Disclosure is required even if a customer fails to identify a trusted contact person. A member is not required to notify a trusted contact who has been named, but such notice is permissible.

Temporary Hold on Disbursement of Funds or Securities (New Rule 2165)

Safe Harbor for Temporary Hold When Reasonable Belief of Financial Exploitation

The new Rule 2165 creates a limited safe harbor for members to place a temporary hold on the disbursement of funds or securities from the account of a “specified adult” customer if the member reasonably believes that financial exploitation has occurred, is occurring, has been attempted, or will be attempted. A “specified adult” is: (1) a natural person age 65 and older or (2) a natural person age 18 and older who the member reasonably believes has a mental or physical impairment that renders the individual unable to protect his or her own interests. The temporary hold may be placed on any account for which the specified adult has the authority to transact business. However, the hold may only be placed on a particular suspicious disbursement, and may not be placed on any other non-suspicious disbursements. Further, the hold is limited to disbursements and does not apply to security transactions.

Financial Exploitation Broadly Defined

FINRA has defined financial exploitation to include:

  •  The wrongful or unauthorized taking, withholding, appropriation, or use of a specified adult’s funds or securities; or
  •  Any act or omission taken by a person, including through the use of a power of attorney, guardianship, or any other authority, regarding a specified adult, to:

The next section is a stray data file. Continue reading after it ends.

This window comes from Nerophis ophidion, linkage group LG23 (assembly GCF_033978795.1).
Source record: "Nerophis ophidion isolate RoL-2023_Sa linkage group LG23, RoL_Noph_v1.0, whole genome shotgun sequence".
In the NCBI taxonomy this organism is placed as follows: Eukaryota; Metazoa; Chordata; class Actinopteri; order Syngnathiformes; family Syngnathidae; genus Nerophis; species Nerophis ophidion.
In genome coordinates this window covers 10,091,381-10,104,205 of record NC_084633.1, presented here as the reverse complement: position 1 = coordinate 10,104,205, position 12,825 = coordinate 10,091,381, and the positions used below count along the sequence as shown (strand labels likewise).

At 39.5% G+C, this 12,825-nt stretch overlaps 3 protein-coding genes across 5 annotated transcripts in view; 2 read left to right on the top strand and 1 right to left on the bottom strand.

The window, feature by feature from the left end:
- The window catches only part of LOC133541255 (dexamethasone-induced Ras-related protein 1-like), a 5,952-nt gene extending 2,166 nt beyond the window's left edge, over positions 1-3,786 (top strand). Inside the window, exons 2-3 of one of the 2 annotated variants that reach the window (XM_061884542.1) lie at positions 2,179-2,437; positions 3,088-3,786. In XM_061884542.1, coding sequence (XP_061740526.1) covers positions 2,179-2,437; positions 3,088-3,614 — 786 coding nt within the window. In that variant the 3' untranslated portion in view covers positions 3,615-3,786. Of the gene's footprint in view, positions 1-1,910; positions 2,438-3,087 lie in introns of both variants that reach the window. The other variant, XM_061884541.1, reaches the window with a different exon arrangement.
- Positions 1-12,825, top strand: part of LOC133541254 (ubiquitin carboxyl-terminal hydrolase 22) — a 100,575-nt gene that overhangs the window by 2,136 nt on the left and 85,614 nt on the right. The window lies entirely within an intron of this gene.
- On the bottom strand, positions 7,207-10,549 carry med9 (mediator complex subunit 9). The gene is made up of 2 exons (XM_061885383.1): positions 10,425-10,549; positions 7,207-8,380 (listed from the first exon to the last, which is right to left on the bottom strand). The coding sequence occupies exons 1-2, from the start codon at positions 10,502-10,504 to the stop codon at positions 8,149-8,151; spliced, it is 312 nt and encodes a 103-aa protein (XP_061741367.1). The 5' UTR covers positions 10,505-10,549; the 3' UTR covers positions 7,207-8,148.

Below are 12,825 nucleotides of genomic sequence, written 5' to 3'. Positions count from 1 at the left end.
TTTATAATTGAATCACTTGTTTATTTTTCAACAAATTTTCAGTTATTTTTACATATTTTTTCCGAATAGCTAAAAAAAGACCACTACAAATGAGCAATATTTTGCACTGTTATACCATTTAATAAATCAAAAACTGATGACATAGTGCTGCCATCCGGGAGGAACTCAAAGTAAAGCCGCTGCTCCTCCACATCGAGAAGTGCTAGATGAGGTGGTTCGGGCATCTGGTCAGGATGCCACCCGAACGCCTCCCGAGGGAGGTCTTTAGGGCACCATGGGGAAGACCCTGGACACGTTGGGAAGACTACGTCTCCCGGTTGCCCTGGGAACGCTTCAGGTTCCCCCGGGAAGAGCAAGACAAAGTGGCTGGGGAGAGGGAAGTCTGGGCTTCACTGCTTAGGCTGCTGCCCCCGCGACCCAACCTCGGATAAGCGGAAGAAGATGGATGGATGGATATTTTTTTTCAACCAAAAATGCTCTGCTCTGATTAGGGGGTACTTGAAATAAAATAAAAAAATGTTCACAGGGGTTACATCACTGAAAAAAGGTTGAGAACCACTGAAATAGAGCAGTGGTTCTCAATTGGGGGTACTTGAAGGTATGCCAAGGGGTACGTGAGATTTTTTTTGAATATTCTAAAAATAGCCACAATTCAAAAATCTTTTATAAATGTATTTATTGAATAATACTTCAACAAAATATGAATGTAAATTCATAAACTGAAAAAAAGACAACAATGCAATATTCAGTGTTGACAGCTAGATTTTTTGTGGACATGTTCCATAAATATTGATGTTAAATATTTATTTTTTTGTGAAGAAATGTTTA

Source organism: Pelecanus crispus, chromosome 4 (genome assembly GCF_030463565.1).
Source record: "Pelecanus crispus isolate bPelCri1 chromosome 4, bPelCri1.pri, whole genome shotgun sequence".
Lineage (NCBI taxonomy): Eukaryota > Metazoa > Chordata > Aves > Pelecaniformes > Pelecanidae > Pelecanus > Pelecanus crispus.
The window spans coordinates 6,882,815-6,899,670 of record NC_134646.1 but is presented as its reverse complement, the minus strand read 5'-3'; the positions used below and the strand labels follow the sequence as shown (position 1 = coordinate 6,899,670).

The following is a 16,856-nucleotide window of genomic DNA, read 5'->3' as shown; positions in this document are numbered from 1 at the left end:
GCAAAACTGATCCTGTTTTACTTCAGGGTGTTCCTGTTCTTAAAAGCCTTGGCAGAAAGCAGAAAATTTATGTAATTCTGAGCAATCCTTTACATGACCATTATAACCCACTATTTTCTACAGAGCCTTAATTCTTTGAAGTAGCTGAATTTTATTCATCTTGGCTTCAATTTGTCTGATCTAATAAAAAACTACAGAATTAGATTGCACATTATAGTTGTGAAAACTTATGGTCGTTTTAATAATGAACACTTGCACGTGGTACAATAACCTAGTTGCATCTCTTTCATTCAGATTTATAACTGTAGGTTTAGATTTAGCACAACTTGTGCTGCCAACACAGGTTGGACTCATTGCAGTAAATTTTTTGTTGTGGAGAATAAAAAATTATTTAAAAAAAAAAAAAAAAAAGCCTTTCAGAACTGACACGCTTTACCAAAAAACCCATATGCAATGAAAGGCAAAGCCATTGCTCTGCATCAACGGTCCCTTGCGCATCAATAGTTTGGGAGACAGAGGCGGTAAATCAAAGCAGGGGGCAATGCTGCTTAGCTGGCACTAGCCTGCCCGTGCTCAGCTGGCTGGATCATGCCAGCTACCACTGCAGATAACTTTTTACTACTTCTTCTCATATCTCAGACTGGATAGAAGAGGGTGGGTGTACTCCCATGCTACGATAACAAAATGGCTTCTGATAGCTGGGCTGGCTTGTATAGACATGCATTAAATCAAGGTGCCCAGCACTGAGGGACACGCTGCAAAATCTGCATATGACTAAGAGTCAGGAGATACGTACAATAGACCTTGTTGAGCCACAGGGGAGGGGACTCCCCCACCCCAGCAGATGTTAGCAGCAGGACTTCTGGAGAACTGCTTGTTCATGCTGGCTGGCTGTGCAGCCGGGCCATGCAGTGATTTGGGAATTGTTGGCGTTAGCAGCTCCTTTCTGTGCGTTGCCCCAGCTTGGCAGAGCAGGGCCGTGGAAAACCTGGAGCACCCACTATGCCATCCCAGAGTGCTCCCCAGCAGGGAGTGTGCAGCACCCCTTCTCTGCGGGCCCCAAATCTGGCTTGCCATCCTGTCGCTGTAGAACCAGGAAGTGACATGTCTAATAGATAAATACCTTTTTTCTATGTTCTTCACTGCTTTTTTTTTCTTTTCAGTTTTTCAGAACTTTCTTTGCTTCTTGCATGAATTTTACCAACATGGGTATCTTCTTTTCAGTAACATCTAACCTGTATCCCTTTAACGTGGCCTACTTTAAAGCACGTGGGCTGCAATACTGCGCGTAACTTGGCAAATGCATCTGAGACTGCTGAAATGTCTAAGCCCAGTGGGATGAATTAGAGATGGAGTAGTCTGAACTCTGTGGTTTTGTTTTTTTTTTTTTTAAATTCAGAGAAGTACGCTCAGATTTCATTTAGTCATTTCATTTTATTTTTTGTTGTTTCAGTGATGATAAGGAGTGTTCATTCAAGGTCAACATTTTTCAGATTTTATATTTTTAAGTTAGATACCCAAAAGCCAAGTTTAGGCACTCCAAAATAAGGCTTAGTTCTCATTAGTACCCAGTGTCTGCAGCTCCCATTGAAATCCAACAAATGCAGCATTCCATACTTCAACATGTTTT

• 1. obtain control, through deception, intimidation or undue influence, over the specified adult’s money, assets or property; or
  • 2. convert the specified adult’s money, assets or property.

Requirements if a Temporary Hold is Placed

If a member places a temporary hold on a suspicious disbursement of funds or securities, the member must:

  • Immediately: Commence an internal review of the facts and circumstances that led the member to reasonably believe that financial exploitation has occurred, is occurring, has been attempted, or will be attempted.
  • Within two business days of placement of the hold: Notify (orally or in writing) the customer, trusted contact person, and all persons authorized to transact business on the account of the hold and the reason for the hold. Note: such notification is not required if the party is unavailable or reasonably believed to be involved in the financial exploitation.
  • Evidence notification: Members are required to retain evidence of the oral or written notification.

Time Limitation for Temporary Hold

Absent formal termination or extension of the hold by the member, a state regulator, agency, or court of competent jurisdiction, temporary holds pursuant to Rule 2165 expire no later than 15 business days after the date the hold was initiated. In addition, a member may extend the hold an additional 10 business days if its internal review of the facts and circumstances support its reasonable belief that financial exploitation of the specified adult has occurred, is occurring, has been attempted, or will be attempted.

Rule 2165 Record Retention Requirements

Records reflecting the following must be retained pursuant to Rule 2165: